"They face some of the most complicated questions in the current environment," Marshall said. "With most industries, there is a clear separation between the operation of the company and the capital management of the company. In financial companies, those are kind of merged together."

Bank directors during the financial crisis found out how much personal risk is involved. After the crisis, the Federal Deposit Insurance Corp. sued directors of some failed banks, asserting they were personally liable for approving loans that went bad.

With the financial crisis over, the job of bank director may have changed slightly, but it is as stressful and time-consuming as it has ever been, said Robin Maxwell, an attorney at Linklaters who heads the firm's financial regulation group.

"Serving as an outside director of a large financial institution is no longer considered as much of a part-time a job as it once might have been," Maxwell said.

Directors for financial services companies must deal with issues such as Dodd-Frank regulations, cybersecurity, executive compensation and sensitive personnel decisions. For those reasons, financial services company directors probably have the most difficult job of any industry sector, said Steven Stokdyk, an attorney at Latham & Watkins in Los Angeles who advises public companies on corporate governance.

"Directors of banks and bank holding companies spend a lot more time with their companies than directors in other industries," Stokdyk said.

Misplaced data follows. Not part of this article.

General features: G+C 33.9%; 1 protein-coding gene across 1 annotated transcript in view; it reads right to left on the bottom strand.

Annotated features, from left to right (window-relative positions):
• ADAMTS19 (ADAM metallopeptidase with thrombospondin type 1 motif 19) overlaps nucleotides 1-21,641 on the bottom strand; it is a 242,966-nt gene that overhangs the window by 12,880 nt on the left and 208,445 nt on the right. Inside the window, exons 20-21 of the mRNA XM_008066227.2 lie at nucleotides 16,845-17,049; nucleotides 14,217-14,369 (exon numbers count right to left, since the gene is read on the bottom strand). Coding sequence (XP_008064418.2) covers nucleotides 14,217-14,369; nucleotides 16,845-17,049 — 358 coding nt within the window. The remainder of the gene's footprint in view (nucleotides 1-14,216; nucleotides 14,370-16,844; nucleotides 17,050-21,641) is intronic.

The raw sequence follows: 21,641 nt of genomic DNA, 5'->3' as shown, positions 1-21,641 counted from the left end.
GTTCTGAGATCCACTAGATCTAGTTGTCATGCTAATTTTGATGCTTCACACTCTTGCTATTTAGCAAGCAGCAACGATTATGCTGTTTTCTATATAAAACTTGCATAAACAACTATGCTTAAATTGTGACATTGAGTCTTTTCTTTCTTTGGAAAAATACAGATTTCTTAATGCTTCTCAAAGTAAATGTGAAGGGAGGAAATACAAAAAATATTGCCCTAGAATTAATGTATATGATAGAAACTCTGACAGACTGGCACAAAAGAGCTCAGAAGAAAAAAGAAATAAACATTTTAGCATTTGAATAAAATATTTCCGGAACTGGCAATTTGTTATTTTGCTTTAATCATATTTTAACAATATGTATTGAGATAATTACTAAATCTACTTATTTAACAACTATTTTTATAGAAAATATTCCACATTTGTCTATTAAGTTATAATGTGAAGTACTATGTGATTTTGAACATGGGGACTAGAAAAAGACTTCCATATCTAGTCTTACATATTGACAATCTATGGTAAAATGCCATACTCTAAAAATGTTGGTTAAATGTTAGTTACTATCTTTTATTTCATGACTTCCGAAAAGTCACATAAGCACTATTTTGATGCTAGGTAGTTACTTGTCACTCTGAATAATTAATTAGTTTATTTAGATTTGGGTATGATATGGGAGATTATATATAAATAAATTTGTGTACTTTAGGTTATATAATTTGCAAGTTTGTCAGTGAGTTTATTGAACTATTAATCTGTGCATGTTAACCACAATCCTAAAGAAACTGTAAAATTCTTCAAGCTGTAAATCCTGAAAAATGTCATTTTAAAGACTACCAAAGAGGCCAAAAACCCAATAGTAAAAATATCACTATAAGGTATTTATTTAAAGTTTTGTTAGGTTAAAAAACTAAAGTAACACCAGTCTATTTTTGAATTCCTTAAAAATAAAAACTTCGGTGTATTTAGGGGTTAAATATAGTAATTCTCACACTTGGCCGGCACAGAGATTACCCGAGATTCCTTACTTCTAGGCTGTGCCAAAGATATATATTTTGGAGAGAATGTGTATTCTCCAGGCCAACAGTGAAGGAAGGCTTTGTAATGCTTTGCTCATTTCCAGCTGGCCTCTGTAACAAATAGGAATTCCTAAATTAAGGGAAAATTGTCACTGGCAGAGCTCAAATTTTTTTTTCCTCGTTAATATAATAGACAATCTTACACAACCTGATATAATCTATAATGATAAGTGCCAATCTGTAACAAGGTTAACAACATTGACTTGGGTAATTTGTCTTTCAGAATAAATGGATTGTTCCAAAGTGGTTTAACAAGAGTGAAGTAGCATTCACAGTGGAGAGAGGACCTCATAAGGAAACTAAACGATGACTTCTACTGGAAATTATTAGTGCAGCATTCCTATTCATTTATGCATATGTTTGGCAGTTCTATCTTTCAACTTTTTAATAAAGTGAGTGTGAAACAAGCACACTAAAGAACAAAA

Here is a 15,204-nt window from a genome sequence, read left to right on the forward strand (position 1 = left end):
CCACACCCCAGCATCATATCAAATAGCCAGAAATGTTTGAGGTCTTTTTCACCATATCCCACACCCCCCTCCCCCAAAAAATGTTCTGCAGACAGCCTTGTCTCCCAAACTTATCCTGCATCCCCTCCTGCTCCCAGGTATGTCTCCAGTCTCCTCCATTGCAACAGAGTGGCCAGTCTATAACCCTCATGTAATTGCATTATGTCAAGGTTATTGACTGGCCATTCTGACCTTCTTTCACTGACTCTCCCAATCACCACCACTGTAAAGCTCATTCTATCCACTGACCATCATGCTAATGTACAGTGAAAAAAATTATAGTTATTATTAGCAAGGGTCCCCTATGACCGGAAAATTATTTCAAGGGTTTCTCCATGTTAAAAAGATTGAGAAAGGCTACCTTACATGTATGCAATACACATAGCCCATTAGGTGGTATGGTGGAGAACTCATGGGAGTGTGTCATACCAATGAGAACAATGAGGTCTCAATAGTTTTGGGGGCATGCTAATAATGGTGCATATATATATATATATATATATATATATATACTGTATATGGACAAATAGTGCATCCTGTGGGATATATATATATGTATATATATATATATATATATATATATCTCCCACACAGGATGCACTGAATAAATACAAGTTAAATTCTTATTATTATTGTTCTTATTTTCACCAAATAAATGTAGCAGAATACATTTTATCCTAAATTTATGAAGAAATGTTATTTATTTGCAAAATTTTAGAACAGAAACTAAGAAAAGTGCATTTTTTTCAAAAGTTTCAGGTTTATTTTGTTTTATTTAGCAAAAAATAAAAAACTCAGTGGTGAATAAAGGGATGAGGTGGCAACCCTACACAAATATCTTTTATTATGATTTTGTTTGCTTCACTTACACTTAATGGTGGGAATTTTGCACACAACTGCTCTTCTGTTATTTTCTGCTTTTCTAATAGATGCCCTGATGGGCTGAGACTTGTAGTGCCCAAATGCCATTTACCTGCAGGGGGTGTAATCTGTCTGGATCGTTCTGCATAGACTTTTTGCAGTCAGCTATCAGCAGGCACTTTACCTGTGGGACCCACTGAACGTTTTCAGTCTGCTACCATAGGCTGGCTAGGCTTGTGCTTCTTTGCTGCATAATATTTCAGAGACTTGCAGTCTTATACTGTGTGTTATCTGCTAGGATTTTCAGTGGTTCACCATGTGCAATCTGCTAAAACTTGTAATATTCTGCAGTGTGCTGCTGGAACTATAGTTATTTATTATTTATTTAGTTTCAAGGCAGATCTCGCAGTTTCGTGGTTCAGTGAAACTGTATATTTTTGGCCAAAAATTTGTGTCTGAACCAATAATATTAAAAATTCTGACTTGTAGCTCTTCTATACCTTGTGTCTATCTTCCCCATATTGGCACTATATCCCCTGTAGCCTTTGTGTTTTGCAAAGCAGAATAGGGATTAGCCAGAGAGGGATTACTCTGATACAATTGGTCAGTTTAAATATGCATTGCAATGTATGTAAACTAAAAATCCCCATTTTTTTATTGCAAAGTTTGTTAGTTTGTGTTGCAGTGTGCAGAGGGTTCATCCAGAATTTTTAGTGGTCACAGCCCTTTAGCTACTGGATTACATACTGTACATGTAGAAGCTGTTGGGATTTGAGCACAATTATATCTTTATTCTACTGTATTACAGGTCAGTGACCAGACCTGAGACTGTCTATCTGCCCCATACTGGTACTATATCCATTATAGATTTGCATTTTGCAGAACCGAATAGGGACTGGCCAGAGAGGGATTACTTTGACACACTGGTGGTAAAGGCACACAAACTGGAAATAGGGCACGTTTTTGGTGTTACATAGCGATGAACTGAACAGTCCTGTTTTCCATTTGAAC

It is a wonder a director would want to subject himself or herself to the extra work, or the additional liabilities. But many directors are very generously compensated for their time. Many companies now give their directors a combination of cash and equity awards, Marshall said.

"You can get rich, if you pick the right board," Marshall said. "It's not uncommon for an individual who's on four or five boards to take home $1 million a year for their board service alone."

As a result some proxy advisory firms are taking a tougher stand on the issue. Glass Lewis, starting next year, will recommend shareholders vote against director nominees for any company if the nominee is an executive of a public company and serves on more than two public company boards. Glass Lewis' current recommendation is for no more than three boards.

Banks with Tough Policies

A number of banks have approved corporate governance bylaws to prevent directors from overboarding. The $7.8 billion-asset Berkshire Hills Bancorp in Pittsfield, Mass., has one of the strictest policies, limiting its directors to a total of three public company boards, including its own board.

The $18 billion-asset PrivateBancorp in Chicago bans its directors from being on more than two outside public companies if they are a full-time executive. Directors who are not full-time executives are limited to three outside public companies.

Other banks with stated "overboarding" policies include the $69 billion-asset Comerica in Dallas, the $2.8 billion-asset Capital City Bank Group in Tallahassee, Fla., and the $2.7 billion-asset First Connecticut Bancorp in Farmington.

It makes sense for banks to take this step, said Bob Mahoney, chief executive at the $1.9 billion-asset BSB Bancorp in Belmont, Mass. It is a matter of looking out for your bank's own interests, especially if you are a community bank.

"If I had somebody who was on two Fortune 500 company boards, then I'm going to lose out," Mahoney said. "If GE calls you to an emergency meeting in California, you're going to be gone for the whole week."

"When it starts to get bad is when he can't come to my board meeting," Mahoney said.